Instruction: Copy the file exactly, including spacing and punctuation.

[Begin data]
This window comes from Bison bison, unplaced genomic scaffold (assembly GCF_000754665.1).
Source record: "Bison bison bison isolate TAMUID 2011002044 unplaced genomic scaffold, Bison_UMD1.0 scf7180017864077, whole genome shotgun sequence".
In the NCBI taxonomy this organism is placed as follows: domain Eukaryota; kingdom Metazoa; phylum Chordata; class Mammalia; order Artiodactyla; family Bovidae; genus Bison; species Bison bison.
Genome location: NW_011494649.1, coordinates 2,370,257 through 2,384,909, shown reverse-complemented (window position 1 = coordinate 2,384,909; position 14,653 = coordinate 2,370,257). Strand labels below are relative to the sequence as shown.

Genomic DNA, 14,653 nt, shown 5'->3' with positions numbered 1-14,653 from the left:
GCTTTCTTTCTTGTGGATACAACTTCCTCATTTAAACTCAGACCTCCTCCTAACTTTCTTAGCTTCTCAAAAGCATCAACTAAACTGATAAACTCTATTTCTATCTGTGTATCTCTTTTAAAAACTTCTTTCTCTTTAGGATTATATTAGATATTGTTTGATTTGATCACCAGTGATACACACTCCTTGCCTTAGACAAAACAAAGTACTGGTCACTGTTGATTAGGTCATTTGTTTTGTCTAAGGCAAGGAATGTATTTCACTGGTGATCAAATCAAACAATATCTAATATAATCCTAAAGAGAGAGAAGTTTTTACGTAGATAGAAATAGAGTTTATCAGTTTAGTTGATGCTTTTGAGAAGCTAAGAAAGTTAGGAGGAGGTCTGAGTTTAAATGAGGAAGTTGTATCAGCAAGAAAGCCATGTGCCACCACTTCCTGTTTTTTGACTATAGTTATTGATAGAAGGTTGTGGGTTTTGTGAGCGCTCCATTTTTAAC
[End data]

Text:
This window comes from Bison bison, unplaced genomic scaffold (assembly GCF_000754665.1).
Source record: "Bison bison bison isolate TAMUID 2011002044 unplaced genomic scaffold, Bison_UMD1.0 scf7180017864077, whole genome shotgun sequence".
In the NCBI taxonomy this organism is placed as follows: domain Eukaryota; kingdom Metazoa; phylum Chordata; class Mammalia; order Artiodactyla; family Bovidae; genus Bison; species Bison bison.
Genome location: NW_011494649.1, coordinates 2,370,257 through 2,384,909, shown reverse-complemented (window position 1 = coordinate 2,384,909; position 14,653 = coordinate 2,370,257). Strand labels below are relative to the sequence as shown.

Genomic DNA, 14,653 nt, shown 5'->3' with positions numbered 1-14,653 from the left:
GCTTTCTTTCTTGTGGATACAACTTCCTCATTTAAACTCAGACCTCCTCCTAACTTTCTTAGCTTCTCAAAAGCATCAACTAAACTGATAAACTCTATTTCTATCTGTGTATCTCTTTTAAAAACTTCTTTCTCTTTAGGATTATATTAGATATTGTTTGATTTGATCACCAGTGATACACACTCCTTGCCTTAGACAAAACAAAGTACTGGTCACTGTTGATTAGGTCATTTGTTTTGTCTAAGGCAAGGAATGTATTTCACTGGTGATCAAATCAAACAATATCTAATATAATCCTAAAGAGAGAGAAGTTTTTACGTAGATAGAAATAGAGTTTATCAGTTTAGTTGATGCTTTTGAGAAGCTAAGAAAGTTAGGAGGAGGTCTGAGTTTAAATGAGGAAGTTGTATCAGCAAGAAAGCCATGTGCCACCACTTCCTGTTTTTTGACTATAGTTATTGATAGAAGGTTGTGGGTTTTGTGAGCGCTCCATTTTTAAC